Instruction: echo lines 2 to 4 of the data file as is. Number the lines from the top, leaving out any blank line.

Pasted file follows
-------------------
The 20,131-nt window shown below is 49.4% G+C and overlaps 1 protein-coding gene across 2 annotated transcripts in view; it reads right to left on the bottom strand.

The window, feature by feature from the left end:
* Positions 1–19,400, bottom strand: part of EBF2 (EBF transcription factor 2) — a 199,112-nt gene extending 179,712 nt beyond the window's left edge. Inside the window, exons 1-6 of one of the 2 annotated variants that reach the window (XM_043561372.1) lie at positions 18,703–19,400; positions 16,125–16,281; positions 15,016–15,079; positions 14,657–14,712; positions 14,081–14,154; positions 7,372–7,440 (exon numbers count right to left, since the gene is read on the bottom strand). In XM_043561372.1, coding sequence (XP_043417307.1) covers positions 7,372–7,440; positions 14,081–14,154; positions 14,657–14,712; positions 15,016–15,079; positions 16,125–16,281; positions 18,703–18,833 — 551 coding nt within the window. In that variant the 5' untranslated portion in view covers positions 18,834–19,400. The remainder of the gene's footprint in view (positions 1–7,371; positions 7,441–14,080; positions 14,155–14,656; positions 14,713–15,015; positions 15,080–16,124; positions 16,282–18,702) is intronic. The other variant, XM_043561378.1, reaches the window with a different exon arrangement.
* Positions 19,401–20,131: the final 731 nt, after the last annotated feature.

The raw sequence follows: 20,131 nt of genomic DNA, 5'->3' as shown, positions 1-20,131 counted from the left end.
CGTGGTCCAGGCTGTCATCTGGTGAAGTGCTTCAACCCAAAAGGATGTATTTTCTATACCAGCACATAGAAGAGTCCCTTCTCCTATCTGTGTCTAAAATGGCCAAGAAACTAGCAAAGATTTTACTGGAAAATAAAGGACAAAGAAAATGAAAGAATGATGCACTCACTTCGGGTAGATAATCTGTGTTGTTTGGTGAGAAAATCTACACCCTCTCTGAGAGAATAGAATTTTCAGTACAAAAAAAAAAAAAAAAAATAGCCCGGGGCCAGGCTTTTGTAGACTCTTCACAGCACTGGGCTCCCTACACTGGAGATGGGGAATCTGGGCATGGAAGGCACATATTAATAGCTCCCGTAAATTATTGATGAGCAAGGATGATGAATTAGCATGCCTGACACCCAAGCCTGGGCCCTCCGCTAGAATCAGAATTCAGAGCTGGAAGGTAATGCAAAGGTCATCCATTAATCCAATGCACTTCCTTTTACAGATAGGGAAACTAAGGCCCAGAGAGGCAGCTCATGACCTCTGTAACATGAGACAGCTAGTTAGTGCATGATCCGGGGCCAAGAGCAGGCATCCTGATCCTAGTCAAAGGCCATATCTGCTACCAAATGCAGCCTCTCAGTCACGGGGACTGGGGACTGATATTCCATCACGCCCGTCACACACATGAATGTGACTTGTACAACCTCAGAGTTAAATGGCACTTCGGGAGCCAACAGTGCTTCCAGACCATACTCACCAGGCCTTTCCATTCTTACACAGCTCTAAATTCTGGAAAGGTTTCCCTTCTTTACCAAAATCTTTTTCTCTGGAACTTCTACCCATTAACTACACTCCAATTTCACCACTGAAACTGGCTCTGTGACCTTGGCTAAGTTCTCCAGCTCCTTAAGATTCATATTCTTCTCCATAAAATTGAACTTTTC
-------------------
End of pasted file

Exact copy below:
The window, feature by feature from the left end:
* Positions 1–19,400, bottom strand: part of EBF2 (EBF transcription factor 2) — a 199,112-nt gene extending 179,712 nt beyond the window's left edge. Inside the window, exons 1-6 of one of the 2 annotated variants that reach the window (XM_043561372.1) lie at positions 18,703–19,400; positions 16,125–16,281; positions 15,016–15,079; positions 14,657–14,712; positions 14,081–14,154; positions 7,372–7,440 (exon numbers count right to left, since the gene is read on the bottom strand). In XM_043561372.1, coding sequence (XP_043417307.1) covers positions 7,372–7,440; positions 14,081–14,154; positions 14,657–14,712; positions 15,016–15,079; positions 16,125–16,281; positions 18,703–18,833 — 551 coding nt within the window. In that variant the 5' untranslated portion in view covers positions 18,834–19,400. The remainder of the gene's footprint in view (positions 1–7,371; positions 7,441–14,080; positions 14,155–14,656; positions 14,713–15,015; positions 15,080–16,124; positions 16,282–18,702) is intronic. The other variant, XM_043561378.1, reaches the window with a different exon arrangement.
* Positions 19,401–20,131: the final 731 nt, after the last annotated feature.